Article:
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Being a Refugee with a Disability

A European Man in a grey T-Shirt sits in between young meen wearing green T-Shirts.
  • Disability Rights
  • Humanitarian Action

An interview with Klaas Aikes, Light for the World Programme Coordinator about the situation of refugees with disabilities in South Sudan.

The young country of South Sudan is experiencing one of the worst humanitarian crises worldwide at the moment. Since the end of 2013, 2.25 million people have fled to securer regions of the country. Among them: blind persons, deaf persons, persons with different kinds of disabilities. Refugees with disabilities are often lost and overlooked. Klaas Aikes, LIGHT FOR THE WORLD Programme Coordinator notices such people and knows how closely linked conflict and disability truly are. 

Why are refugees with disabilities particularly vulnerable?
Klaas Aikes: Before people get into camps,¬† they have to run from their homes because of a disaster or sudden fighting. They are often lost or left alone, because many cannot move fast. So they are more or less forgotten. In refugee camps, persons with disabilities have special needs when it comes to physical accessibility and information provisions. Someone who uses crutches or a wheelchair will have problems accessing health facilities with stairs for example. Someone who has a physical disability may have troubles standing in line when food or other items are being distributed. They are left alone if the situation is chaotic and people are fighting to get closer to the distribution line. A blind person cannot get any help if he/she doesn’t get any help to orientate his or herself in the refugee camp. They will have trouble using bathrooms without special accessibility measures. People with physical disabilities face the same situation. Deaf persons (who often cannot read or write either) miss out on any information on aid distribution or sessions with medical facilities. Children with disabilities often cannot participate in temporary schools in camps. Persons with disabilities are rarely chosen to represent the population in councils in order to help the camp management. Thus their point of view is seldom taken into account. The camp management is often willing but not very well aware of how to support persons with disabilities.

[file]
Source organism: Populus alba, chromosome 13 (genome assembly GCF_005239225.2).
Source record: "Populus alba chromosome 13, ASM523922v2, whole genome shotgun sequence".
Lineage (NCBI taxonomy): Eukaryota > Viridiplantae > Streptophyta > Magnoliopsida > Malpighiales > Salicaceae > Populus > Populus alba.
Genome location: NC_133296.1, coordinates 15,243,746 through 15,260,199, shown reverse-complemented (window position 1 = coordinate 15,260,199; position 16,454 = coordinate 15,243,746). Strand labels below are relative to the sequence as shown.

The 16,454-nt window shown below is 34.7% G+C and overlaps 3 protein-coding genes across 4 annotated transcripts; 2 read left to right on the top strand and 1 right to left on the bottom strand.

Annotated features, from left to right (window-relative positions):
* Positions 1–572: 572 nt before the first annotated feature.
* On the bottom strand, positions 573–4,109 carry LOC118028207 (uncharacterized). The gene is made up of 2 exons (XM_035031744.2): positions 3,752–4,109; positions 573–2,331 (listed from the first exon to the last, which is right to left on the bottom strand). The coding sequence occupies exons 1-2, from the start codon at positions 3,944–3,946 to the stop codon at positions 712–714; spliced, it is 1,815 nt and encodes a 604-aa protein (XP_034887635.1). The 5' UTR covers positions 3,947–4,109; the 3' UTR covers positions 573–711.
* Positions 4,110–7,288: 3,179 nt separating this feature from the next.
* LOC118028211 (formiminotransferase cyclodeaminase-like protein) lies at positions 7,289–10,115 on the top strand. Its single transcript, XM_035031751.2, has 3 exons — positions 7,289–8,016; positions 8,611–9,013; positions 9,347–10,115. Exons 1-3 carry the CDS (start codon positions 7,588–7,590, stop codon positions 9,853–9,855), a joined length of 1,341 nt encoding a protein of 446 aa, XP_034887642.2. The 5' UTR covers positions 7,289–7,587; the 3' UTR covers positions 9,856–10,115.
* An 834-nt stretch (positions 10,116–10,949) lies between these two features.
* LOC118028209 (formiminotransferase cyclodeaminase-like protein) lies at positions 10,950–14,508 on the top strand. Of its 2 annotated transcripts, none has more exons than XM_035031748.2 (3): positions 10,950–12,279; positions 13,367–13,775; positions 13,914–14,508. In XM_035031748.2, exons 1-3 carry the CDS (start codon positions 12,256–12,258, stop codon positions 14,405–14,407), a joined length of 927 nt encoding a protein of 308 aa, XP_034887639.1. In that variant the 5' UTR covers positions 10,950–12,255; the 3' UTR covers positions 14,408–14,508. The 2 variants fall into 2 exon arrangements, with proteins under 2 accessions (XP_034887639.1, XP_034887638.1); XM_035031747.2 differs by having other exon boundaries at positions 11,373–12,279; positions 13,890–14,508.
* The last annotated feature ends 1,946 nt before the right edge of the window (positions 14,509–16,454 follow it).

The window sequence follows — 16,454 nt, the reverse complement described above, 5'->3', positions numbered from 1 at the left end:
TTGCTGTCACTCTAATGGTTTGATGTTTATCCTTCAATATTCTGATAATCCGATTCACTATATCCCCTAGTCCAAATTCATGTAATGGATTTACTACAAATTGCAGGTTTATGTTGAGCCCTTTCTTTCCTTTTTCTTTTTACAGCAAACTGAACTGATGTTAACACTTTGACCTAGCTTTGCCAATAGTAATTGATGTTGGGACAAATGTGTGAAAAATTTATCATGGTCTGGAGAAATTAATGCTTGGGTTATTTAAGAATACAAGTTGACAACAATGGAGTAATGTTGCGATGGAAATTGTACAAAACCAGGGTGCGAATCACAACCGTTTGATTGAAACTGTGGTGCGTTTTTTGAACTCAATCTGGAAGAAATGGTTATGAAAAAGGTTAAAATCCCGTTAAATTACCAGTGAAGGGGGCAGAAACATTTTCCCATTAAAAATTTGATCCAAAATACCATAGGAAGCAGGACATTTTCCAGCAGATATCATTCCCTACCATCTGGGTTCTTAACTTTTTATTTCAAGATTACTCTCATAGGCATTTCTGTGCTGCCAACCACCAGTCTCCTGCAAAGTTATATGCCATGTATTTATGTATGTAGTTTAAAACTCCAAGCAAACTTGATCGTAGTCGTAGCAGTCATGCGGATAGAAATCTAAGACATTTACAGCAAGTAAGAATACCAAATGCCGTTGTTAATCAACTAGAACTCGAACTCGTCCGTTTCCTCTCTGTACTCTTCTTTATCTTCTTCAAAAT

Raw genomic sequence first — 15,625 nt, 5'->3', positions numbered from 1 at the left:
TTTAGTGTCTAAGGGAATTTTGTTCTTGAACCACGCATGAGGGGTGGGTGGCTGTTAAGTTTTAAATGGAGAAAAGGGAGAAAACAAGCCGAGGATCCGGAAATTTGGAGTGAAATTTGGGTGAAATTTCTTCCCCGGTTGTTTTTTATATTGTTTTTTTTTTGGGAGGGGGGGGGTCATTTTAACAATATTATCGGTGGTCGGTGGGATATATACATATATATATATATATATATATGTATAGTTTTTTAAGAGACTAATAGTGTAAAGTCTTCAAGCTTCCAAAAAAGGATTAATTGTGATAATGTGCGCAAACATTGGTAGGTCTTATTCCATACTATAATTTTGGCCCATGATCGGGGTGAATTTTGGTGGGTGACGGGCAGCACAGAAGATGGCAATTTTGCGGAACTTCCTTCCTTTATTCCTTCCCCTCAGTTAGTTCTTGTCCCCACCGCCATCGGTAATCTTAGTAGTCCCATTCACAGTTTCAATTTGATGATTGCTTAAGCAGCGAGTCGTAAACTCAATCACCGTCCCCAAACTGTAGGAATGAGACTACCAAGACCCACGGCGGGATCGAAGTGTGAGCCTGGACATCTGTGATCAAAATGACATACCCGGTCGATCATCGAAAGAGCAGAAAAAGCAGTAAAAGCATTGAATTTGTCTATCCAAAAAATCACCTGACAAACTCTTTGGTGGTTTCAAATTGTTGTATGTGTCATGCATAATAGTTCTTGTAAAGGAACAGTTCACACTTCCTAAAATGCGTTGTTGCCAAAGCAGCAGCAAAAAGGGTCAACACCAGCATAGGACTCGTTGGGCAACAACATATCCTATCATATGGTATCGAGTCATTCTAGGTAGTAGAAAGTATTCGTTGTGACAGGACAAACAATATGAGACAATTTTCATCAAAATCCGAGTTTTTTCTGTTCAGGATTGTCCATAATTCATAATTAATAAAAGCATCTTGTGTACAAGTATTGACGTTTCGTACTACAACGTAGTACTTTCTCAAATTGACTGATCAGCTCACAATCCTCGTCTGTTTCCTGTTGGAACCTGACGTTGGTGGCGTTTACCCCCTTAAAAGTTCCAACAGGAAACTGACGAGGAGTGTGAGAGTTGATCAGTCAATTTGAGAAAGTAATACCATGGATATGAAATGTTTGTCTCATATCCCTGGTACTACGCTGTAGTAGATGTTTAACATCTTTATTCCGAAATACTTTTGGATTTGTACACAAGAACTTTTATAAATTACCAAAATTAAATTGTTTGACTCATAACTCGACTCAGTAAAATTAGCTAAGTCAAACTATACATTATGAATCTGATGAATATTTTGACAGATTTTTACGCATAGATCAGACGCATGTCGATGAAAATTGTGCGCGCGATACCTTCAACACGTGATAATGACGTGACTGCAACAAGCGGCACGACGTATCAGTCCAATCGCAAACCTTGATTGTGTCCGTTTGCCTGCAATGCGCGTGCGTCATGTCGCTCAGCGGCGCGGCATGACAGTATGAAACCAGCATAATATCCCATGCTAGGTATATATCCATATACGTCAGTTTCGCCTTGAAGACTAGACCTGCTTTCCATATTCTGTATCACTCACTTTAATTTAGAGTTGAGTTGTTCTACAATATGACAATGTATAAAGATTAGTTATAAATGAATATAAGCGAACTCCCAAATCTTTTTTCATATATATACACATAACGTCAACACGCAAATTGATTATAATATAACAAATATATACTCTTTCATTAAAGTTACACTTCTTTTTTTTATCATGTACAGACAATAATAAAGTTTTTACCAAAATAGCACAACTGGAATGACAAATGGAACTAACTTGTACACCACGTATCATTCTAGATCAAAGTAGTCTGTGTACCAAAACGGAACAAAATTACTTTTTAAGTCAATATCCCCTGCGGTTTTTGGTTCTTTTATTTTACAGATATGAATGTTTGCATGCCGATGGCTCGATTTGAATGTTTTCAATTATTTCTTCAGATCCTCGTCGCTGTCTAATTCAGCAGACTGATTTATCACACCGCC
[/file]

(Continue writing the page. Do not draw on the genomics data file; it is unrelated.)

How does LIGHT FOR THE WORLD support refugees with disabilities in the Mahad & Gumbo camps?
Klaas Aikes: We are working with the camp management to make them think inclusively in terms of the provision of services. We provide funding to ensure that facilities become accessible, such as bathrooms. We work together with healthcare providers to make services accessible. We help people with disabilities to have a voice when it comes to making decisions and we raise awareness among the camp population. We arrange medical treatment for children who need operations and we provide assistive devices. Also, a youth club has formed a sports team that works for peacebuilding within the camp and for awareness raising on disabilities. They help persons with disabilities to move, go to events, get food etc.

What is one experience that you had during your recent stay in the camps that you will never forget?
Klaas Aikes: A child had an injured leg and I saw photographs of how the child suffered. It was a complicated fracture. LIGHT FOR THE WORLD arranged for the child to have an operation and showed the mother exercises for her child, so that the child could fully recover and run about again like children do. I also met up with the football team comprised of youth from different tribes in the camp. Social interaction between different tribes occurs rather seldom because such interaction generally results in conflict and tensions. However, in this particular situation, the youth were given peace education and they do sports together (football, volleyball). They help their parents to overcome suspicions and fear against other people and they have a wonderful influence on the camp.

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